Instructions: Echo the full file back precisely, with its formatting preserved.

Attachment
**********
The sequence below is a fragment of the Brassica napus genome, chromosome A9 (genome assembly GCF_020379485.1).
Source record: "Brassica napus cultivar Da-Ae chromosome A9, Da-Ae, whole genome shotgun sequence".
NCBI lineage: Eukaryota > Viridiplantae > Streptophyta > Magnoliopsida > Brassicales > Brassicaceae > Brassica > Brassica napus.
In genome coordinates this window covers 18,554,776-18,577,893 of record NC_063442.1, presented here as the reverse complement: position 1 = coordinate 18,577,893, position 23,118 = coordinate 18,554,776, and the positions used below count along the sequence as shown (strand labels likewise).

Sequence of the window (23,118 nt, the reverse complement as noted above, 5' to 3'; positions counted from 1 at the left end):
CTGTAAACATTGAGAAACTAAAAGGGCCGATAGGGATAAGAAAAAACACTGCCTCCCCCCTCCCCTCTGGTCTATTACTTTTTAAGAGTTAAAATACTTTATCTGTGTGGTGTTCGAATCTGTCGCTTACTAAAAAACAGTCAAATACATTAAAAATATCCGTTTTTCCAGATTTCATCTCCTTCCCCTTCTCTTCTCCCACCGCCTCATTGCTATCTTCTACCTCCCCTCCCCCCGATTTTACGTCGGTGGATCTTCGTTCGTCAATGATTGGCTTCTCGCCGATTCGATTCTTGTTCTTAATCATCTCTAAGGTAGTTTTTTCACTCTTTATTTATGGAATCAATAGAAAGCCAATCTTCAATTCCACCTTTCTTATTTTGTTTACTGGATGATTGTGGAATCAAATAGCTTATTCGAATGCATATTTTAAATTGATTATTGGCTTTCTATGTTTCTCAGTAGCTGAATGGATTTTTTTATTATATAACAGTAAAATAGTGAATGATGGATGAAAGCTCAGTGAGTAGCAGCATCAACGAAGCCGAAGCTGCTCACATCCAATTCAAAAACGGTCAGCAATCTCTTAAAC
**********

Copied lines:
The sequence below is a fragment of the Brassica napus genome, chromosome A9 (genome assembly GCF_020379485.1).
Source record: "Brassica napus cultivar Da-Ae chromosome A9, Da-Ae, whole genome shotgun sequence".
NCBI lineage: Eukaryota > Viridiplantae > Streptophyta > Magnoliopsida > Brassicales > Brassicaceae > Brassica > Brassica napus.
In genome coordinates this window covers 18,554,776-18,577,893 of record NC_063442.1, presented here as the reverse complement: position 1 = coordinate 18,577,893, position 23,118 = coordinate 18,554,776, and the positions used below count along the sequence as shown (strand labels likewise).

Sequence of the window (23,118 nt, the reverse complement as noted above, 5' to 3'; positions counted from 1 at the left end):
CTGTAAACATTGAGAAACTAAAAGGGCCGATAGGGATAAGAAAAAACACTGCCTCCCCCCTCCCCTCTGGTCTATTACTTTTTAAGAGTTAAAATACTTTATCTGTGTGGTGTTCGAATCTGTCGCTTACTAAAAAACAGTCAAATACATTAAAAATATCCGTTTTTCCAGATTTCATCTCCTTCCCCTTCTCTTCTCCCACCGCCTCATTGCTATCTTCTACCTCCCCTCCCCCCGATTTTACGTCGGTGGATCTTCGTTCGTCAATGATTGGCTTCTCGCCGATTCGATTCTTGTTCTTAATCATCTCTAAGGTAGTTTTTTCACTCTTTATTTATGGAATCAATAGAAAGCCAATCTTCAATTCCACCTTTCTTATTTTGTTTACTGGATGATTGTGGAATCAAATAGCTTATTCGAATGCATATTTTAAATTGATTATTGGCTTTCTATGTTTCTCAGTAGCTGAATGGATTTTTTTATTATATAACAGTAAAATAGTGAATGATGGATGAAAGCTCAGTGAGTAGCAGCATCAACGAAGCCGAAGCTGCTCACATCCAATTCAAAAACGGTCAGCAATCTCTTAAAC